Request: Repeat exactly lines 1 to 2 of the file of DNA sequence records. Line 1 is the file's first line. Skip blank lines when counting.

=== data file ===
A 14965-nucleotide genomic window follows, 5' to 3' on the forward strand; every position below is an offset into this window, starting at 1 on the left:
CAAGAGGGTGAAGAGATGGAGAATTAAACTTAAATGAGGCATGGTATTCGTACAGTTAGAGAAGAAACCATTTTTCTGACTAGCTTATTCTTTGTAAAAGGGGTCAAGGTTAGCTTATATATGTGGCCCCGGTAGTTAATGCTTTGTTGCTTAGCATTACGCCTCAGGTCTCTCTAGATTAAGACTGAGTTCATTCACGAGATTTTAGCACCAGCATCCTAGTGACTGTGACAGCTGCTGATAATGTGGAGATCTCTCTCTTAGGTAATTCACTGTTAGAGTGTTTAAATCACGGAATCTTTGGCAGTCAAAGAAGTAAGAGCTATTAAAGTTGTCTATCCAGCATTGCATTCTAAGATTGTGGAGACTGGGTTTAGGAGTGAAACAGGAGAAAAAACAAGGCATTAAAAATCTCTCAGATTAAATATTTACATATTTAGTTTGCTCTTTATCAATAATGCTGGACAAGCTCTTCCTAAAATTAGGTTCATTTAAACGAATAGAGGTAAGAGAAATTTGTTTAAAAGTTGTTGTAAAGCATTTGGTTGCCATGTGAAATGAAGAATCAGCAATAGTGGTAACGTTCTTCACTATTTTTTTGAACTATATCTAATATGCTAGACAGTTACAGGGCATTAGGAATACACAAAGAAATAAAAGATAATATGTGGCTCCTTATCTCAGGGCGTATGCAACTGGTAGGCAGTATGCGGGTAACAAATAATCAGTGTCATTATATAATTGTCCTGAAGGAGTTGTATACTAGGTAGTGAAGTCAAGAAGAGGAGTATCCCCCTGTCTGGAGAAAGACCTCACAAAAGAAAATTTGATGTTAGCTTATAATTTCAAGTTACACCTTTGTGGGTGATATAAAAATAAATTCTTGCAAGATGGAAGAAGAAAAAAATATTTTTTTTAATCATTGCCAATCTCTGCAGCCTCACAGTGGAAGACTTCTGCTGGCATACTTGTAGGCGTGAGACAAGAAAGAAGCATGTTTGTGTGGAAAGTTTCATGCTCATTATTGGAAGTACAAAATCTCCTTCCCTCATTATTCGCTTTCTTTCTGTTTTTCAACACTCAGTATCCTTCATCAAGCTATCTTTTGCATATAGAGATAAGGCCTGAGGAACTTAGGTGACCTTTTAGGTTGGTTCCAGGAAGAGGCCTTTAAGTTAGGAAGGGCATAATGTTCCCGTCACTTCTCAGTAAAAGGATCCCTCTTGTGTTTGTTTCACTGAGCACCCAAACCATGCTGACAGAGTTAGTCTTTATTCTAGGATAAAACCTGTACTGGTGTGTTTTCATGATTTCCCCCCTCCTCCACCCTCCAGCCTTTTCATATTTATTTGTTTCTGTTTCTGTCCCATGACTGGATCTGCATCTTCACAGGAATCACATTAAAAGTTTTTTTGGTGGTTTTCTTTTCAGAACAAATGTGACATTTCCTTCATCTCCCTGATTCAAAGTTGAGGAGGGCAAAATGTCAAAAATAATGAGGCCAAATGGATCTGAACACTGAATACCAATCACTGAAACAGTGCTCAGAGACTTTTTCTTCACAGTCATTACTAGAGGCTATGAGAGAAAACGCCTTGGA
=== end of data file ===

A 14965-nucleotide genomic window follows, 5' to 3' on the forward strand; every position below is an offset into this window, starting at 1 on the left:
CAAGAGGGTGAAGAGATGGAGAATTAAACTTAAATGAGGCATGGTATTCGTACAGTTAGAGAAGAAACCATTTTTCTGACTAGCTTATTCTTTGTAAAAGGGGTCAAGGTTAGCTTATATATGTGGCCCCGGTAGTTAATGCTTTGTTGCTTAGCATTACGCCTCAGGTCTCTCTAGATTAAGACTGAGTTCATTCACGAGATTTTAGCACCAGCATCCTAGTGACTGTGACAGCTGCTGATAATGTGGAGATCTCTCTCTTAGGTAATTCACTGTTAGAGTGTTTAAATCACGGAATCTTTGGCAGTCAAAGAAGTAAGAGCTATTAAAGTTGTCTATCCAGCATTGCATTCTAAGATTGTGGAGACTGGGTTTAGGAGTGAAACAGGAGAAAAAACAAGGCATTAAAAATCTCTCAGATTAAATATTTACATATTTAGTTTGCTCTTTATCAATAATGCTGGACAAGCTCTTCCTAAAATTAGGTTCATTTAAACGAATAGAGGTAAGAGAAATTTGTTTAAAAGTTGTTGTAAAGCATTTGGTTGCCATGTGAAATGAAGAATCAGCAATAGTGGTAACGTTCTTCACTATTTTTTTGAACTATATCTAATATGCTAGACAGTTACAGGGCATTAGGAATACACAAAGAAATAAAAGATAATATGTGGCTCCTTATCTCAGGGCGTATGCAACTGGTAGGCAGTATGCGGGTAACAAATAATCAGTGTCATTATATAATTGTCCTGAAGGAGTTGTATACTAGGTAGTGAAGTCAAGAAGAGGAGTATCCCCCTGTCTGGAGAAAGACCTCACAAAAGAAAATTTGATGTTAGCTTATAATTTCAAGTTACACCTTTGTGGGTGATATAAAAATAAATTCTTGCAAGATGGAAGAAGAAAAAAATATTTTTTTTAATCATTGCCAATCTCTGCAGCCTCACAGTGGAAGACTTCTGCTGGCATACTTGTAGGCGTGAGACAAGAAAGAAGCATGTTTGTGTGGAAAGTTTCATGCTCATTATTGGAAGTACAAAATCTCCTTCCCTCATTATTCGCTTTCTTTCTGTTTTTCAACACTCAGTATCCTTCATCAAGCTATCTTTTGCATATAGAGATAAGGCCTGAGGAACTTAGGTGACCTTTTAGGTTGGTTCCAGGAAGAGGCCTTTAAGTTAGGAAGGGCATAATGTTCCCGTCACTTCTCAGTAAAAGGATCCCTCTTGTGTTTGTTTCACTGAGCACCCAAACCATGCTGACAGAGTTAGTCTTTATTCTAGGATAAAACCTGTACTGGTGTGTTTTCATGATTTCCCCCCTCCTCCACCCTCCAGCCTTTTCATATTTATTTGTTTCTGTTTCTGTCCCATGACTGGATCTGCATCTTCACAGGAATCACATTAAAAGTTTTTTTGGTGGTTTTCTTTTCAGAACAAATGTGACATTTCCTTCATCTCCCTGATTCAAAGTTGAGGAGGGCAAAATGTCAAAAATAATGAGGCCAAATGGATCTGAACACTGAATACCAATCACTGAAACAGTGCTCAGAGACTTTTTCTTCACAGTCATTACTAGAGGCTATGAGAGAAAACGCCTTGGA